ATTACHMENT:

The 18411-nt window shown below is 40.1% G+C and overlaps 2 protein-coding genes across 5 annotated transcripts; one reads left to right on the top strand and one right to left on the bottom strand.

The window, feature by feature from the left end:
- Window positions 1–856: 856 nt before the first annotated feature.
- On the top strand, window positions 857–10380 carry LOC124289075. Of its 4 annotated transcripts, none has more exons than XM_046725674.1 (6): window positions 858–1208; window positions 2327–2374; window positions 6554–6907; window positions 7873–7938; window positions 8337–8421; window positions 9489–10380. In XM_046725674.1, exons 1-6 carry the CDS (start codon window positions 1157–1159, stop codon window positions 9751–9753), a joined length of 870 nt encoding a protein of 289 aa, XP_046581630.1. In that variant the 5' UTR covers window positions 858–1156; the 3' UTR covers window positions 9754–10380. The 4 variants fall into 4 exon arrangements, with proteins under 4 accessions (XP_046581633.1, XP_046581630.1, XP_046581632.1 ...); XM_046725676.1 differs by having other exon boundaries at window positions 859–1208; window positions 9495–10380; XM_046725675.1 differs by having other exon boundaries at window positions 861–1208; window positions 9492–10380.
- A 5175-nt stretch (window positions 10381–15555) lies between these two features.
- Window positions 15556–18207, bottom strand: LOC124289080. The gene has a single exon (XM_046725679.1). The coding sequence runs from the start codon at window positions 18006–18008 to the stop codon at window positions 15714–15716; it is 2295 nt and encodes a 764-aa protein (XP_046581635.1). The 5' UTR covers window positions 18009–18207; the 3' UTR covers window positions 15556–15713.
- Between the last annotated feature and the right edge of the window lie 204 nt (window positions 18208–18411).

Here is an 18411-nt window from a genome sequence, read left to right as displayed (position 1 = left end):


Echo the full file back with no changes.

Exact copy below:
The 18411-nt window shown below is 40.1% G+C and overlaps 2 protein-coding genes across 5 annotated transcripts; one reads left to right on the top strand and one right to left on the bottom strand.

The window, feature by feature from the left end:
- Window positions 1–856: 856 nt before the first annotated feature.
- On the top strand, window positions 857–10380 carry LOC124289075. Of its 4 annotated transcripts, none has more exons than XM_046725674.1 (6): window positions 858–1208; window positions 2327–2374; window positions 6554–6907; window positions 7873–7938; window positions 8337–8421; window positions 9489–10380. In XM_046725674.1, exons 1-6 carry the CDS (start codon window positions 1157–1159, stop codon window positions 9751–9753), a joined length of 870 nt encoding a protein of 289 aa, XP_046581630.1. In that variant the 5' UTR covers window positions 858–1156; the 3' UTR covers window positions 9754–10380. The 4 variants fall into 4 exon arrangements, with proteins under 4 accessions (XP_046581633.1, XP_046581630.1, XP_046581632.1 ...); XM_046725676.1 differs by having other exon boundaries at window positions 859–1208; window positions 9495–10380; XM_046725675.1 differs by having other exon boundaries at window positions 861–1208; window positions 9492–10380.
- A 5175-nt stretch (window positions 10381–15555) lies between these two features.
- Window positions 15556–18207, bottom strand: LOC124289080. The gene has a single exon (XM_046725679.1). The coding sequence runs from the start codon at window positions 18006–18008 to the stop codon at window positions 15714–15716; it is 2295 nt and encodes a 764-aa protein (XP_046581635.1). The 5' UTR covers window positions 18009–18207; the 3' UTR covers window positions 15556–15713.
- Between the last annotated feature and the right edge of the window lie 204 nt (window positions 18208–18411).

Here is an 18411-nt window from a genome sequence, read left to right as displayed (position 1 = left end):